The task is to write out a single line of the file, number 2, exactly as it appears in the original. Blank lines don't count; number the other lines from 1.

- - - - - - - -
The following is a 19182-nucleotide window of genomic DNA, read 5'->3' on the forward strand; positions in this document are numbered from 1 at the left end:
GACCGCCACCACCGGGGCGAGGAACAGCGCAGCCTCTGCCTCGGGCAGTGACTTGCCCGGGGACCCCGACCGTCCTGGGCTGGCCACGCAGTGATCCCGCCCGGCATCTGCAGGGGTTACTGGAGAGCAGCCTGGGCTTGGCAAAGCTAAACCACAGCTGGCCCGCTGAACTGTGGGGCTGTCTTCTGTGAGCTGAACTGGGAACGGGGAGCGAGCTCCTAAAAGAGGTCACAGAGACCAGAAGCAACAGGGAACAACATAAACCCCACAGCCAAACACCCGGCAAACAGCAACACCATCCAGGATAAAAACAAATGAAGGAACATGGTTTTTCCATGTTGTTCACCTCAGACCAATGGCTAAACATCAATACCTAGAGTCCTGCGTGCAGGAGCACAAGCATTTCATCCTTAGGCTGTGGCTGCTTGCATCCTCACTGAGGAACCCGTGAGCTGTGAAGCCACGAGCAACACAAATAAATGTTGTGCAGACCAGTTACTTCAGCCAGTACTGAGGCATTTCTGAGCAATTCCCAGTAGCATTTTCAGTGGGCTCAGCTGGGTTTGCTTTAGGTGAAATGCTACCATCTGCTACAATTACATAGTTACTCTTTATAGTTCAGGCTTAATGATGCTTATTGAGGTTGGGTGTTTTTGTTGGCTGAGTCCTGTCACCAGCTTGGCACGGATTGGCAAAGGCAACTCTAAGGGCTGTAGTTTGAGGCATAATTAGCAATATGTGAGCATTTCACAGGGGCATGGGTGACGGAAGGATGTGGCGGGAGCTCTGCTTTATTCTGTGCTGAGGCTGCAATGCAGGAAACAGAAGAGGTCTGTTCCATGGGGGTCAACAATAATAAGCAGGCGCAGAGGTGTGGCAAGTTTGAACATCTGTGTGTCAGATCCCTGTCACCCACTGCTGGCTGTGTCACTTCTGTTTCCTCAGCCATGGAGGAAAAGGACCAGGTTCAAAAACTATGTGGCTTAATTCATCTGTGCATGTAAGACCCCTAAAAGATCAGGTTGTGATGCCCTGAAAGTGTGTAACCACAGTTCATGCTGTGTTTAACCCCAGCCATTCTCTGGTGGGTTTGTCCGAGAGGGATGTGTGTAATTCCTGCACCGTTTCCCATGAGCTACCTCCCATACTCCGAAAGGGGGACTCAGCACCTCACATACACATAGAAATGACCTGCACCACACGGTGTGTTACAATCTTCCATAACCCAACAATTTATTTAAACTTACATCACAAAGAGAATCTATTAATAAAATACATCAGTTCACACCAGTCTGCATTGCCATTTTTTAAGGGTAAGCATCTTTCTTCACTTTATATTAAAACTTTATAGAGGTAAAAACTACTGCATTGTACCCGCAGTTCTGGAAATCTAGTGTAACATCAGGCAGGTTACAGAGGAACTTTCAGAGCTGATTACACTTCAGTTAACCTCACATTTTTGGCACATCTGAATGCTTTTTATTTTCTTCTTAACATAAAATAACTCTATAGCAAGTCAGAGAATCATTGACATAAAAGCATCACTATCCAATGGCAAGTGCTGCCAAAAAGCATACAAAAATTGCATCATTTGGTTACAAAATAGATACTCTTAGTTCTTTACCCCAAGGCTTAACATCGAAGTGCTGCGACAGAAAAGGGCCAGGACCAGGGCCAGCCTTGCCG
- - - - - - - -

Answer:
GACCGCCACCACCGGGGCGAGGAACAGCGCAGCCTCTGCCTCGGGCAGTGACTTGCCCGGGGACCCCGACCGTCCTGGGCTGGCCACGCAGTGATCCCGCCCGGCATCTGCAGGGGTTACTGGAGAGCAGCCTGGGCTTGGCAAAGCTAAACCACAGCTGGCCCGCTGAACTGTGGGGCTGTCTTCTGTGAGCTGAACTGGGAACGGGGAGCGAGCTCCTAAAAGAGGTCACAGAGACCAGAAGCAACAGGGAACAACATAAACCCCACAGCCAAACACCCGGCAAACAGCAACACCATCCAGGATAAAAACAAATGAAGGAACATGGTTTTTCCATGTTGTTCACCTCAGACCAATGGCTAAACATCAATACCTAGAGTCCTGCGTGCAGGAGCACAAGCATTTCATCCTTAGGCTGTGGCTGCTTGCATCCTCACTGAGGAACCCGTGAGCTGTGAAGCCACGAGCAACACAAATAAATGTTGTGCAGACCAGTTACTTCAGCCAGTACTGAGGCATTTCTGAGCAATTCCCAGTAGCATTTTCAGTGGGCTCAGCTGGGTTTGCTTTAGGTGAAATGCTACCATCTGCTACAATTACATAGTTACTCTTTATAGTTCAGGCTTAATGATGCTTATTGAGGTTGGGTGTTTTTGTTGGCTGAGTCCTGTCACCAGCTTGGCACGGATTGGCAAAGGCAACTCTAAGGGCTGTAGTTTGAGGCATAATTAGCAATATGTGAGCATTTCACAGGGGCATGGGTGACGGAAGGATGTGGCGGGAGCTCTGCTTTATTCTGTGCTGAGGCTGCAATGCAGGAAACAGAAGAGGTCTGTTCCATGGGGGTCAACAATAATAAGCAGGCGCAGAGGTGTGGCAAGTTTGAACATCTGTGTGTCAGATCCCTGTCACCCACTGCTGGCTGTGTCACTTCTGTTTCCTCAGCCATGGAGGAAAAGGACCAGGTTCAAAAACTATGTGGCTTAATTCATCTGTGCATGTAAGACCCCTAAAAGATCAGGTTGTGATGCCCTGAAAGTGTGTAACCACAGTTCATGCTGTGTTTAACCCCAGCCATTCTCTGGTGGGTTTGTCCGAGAGGGATGTGTGTAATTCCTGCACCGTTTCCCATGAGCTACCTCCCATACTCCGAAAGGGGGACTCAGCACCTCACATACACATAGAAATGACCTGCACCACACGGTGTGTTACAATCTTCCATAACCCAACAATTTATTTAAACTTACATCACAAAGAGAATCTATTAATAAAATACATCAGTTCACACCAGTCTGCATTGCCATTTTTTAAGGGTAAGCATCTTTCTTCACTTTATATTAAAACTTTATAGAGGTAAAAACTACTGCATTGTACCCGCAGTTCTGGAAATCTAGTGTAACATCAGGCAGGTTACAGAGGAACTTTCAGAGCTGATTACACTTCAGTTAACCTCACATTTTTGGCACATCTGAATGCTTTTTATTTTCTTCTTAACATAAAATAACTCTATAGCAAGTCAGAGAATCATTGACATAAAAGCATCACTATCCAATGGCAAGTGCTGCCAAAAAGCATACAAAAATTGCATCATTTGGTTACAAAATAGATACTCTTAGTTCTTTACCCCAAGGCTTAACATCGAAGTGCTGCGACAGAAAAGGGCCAGGACCAGGGCCAGCCTTGCCG